The U.S. Equal Employment Opportunity Commission (EEOC) has updated its guidance related to workplace COVID-19 vaccination policies. While the commission didn’t answer all questions related to workplace vacations, they clarified some issues for employers requiring or encouraging employees to get vaccinated. Read on to learn more if employers require COVID-19 vaccine is legal or unjust.
Some key points discussed by the EEOC are highlighted below.
Reasonable Accommodations if Employers require COVID-19 vaccine
While employers may require employees who physically enter worksites to receive a COVID-19 vaccination, employers must consider accommodations for employees with disability-related exemptions or religious views that prohibit vaccinations. However, if such accommodations pose undue hardships on employer’s operations, they don’t have to accommodate them.
The EEOC did specifically discuss pregnancy-related COVID-19 accommodations. Pregnant employees may seek job modifications, such as telework, work schedule assignment changes or even leave to the extent that employers can provide the same accommodations to other employees in similar roles.
An employee who decides not to get the COVID-19 vaccination must notify the employer that they need an exemption or adjust their work schedule.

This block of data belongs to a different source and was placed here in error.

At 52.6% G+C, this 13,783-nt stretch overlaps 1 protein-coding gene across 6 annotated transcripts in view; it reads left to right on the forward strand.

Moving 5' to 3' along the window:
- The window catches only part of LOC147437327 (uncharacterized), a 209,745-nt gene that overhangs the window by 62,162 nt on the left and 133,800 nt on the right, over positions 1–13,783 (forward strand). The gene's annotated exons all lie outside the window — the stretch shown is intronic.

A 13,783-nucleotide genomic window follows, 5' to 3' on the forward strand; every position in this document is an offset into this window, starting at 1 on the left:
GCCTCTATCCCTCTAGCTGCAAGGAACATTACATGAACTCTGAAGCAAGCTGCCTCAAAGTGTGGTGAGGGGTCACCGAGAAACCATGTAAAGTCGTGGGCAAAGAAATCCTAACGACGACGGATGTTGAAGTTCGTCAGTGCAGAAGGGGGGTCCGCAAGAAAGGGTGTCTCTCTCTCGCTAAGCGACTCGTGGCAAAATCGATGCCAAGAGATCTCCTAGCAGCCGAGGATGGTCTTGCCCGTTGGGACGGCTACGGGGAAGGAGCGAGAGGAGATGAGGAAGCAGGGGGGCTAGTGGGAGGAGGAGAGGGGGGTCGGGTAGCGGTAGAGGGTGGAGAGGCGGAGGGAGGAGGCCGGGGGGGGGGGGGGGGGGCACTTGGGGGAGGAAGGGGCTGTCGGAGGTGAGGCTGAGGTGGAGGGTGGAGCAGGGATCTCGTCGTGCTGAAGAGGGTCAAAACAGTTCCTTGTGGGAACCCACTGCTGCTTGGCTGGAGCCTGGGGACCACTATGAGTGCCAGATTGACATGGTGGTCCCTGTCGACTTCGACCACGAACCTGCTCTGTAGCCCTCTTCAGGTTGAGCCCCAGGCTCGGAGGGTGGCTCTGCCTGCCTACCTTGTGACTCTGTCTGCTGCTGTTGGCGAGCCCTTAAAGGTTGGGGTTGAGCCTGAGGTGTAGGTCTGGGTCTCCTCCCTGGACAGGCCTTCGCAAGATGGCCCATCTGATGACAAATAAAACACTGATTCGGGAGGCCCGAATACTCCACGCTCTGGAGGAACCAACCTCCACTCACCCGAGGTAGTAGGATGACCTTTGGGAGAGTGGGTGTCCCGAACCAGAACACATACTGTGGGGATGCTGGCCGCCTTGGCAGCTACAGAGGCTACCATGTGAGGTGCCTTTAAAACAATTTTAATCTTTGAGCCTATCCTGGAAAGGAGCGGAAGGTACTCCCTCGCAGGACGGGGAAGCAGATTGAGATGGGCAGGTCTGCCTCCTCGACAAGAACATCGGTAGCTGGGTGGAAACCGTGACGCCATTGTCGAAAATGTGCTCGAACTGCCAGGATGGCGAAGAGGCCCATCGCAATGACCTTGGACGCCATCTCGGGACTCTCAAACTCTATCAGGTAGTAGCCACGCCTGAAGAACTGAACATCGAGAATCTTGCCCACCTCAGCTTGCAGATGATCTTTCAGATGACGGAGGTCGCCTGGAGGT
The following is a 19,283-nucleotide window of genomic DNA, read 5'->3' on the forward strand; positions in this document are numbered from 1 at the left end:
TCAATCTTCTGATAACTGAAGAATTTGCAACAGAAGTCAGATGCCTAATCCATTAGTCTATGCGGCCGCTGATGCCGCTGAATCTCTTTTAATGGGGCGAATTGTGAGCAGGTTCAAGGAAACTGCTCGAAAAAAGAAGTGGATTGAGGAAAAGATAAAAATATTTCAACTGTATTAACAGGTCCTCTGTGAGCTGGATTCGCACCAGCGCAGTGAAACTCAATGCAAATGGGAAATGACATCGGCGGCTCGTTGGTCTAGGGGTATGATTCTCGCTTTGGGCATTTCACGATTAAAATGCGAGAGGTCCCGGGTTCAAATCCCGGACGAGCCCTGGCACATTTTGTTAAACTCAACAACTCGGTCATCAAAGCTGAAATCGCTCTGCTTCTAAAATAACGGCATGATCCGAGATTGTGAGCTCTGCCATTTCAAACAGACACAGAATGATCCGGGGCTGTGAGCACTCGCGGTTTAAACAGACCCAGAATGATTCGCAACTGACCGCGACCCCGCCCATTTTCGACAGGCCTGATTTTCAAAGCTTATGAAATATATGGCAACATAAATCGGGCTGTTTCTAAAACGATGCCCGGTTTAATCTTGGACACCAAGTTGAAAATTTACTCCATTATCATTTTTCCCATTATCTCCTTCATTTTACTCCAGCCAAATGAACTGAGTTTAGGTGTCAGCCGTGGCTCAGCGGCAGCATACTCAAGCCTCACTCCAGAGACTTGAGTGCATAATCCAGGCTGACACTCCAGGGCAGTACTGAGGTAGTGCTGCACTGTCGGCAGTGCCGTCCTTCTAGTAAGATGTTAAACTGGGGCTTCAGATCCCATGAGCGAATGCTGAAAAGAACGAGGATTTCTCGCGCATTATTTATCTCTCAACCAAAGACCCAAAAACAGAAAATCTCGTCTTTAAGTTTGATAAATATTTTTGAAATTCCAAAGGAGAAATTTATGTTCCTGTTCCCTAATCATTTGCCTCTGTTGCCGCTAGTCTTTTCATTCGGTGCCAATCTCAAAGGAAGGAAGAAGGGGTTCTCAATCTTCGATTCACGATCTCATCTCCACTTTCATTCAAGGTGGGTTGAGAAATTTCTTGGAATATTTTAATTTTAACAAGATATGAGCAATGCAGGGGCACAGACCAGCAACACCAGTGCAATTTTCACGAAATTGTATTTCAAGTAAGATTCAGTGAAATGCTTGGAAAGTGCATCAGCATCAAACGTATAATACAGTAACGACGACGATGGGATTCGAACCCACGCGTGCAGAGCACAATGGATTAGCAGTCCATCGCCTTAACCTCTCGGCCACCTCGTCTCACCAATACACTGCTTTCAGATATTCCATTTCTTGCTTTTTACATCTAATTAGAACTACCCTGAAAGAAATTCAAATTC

It is always recommended that before a company institutes a mandatory vaccination policy, they should seek legal counsel and then provide information to managers and supervisors about how to handle accommodation requests best.
Offering Incentives if Employers Require COVID-19 Vaccine
The EEOC did confirm that employers are legally permitted to offer vacation incentives to employees. However, there are some key points that employers need to understand.
If employers request proof that their employees received the vaccination on their own is NOT considered a disability inquiry under the Americans with Disabilities Act, which means that employers are permitted to offer such incentives.
If the employer contracts or administers the vaccine to employees, the incentive to obtain the vaccination must not be considered so substantial that it is seen as coercive. Prescreening medical questions are required to administer the COVID-19 vaccine, but these are also prohibited under ADA unless answering medical questions is voluntary. Since the agency did not provide examples of what is considered coercive, it may be best that employers request voluntary confirmation that employees received their vaccinations from outside providers.
Employers should also keep in mind that a vaccination mandate may have more significant barriers to receiving the vaccine. This disparate impact can relate to discrimination based on age, national origin, color, race, sex, religion or another protected category.
The ADA strictly requires that employers maintain the utmost confidentiality for medical records, extending to vaccination status.
For more information about mandatory vaccinations in the workplace, read The National Law Review. If you’re interviewing and want to know if you can ask potential applicants if they’ve had the vaccine, read more.
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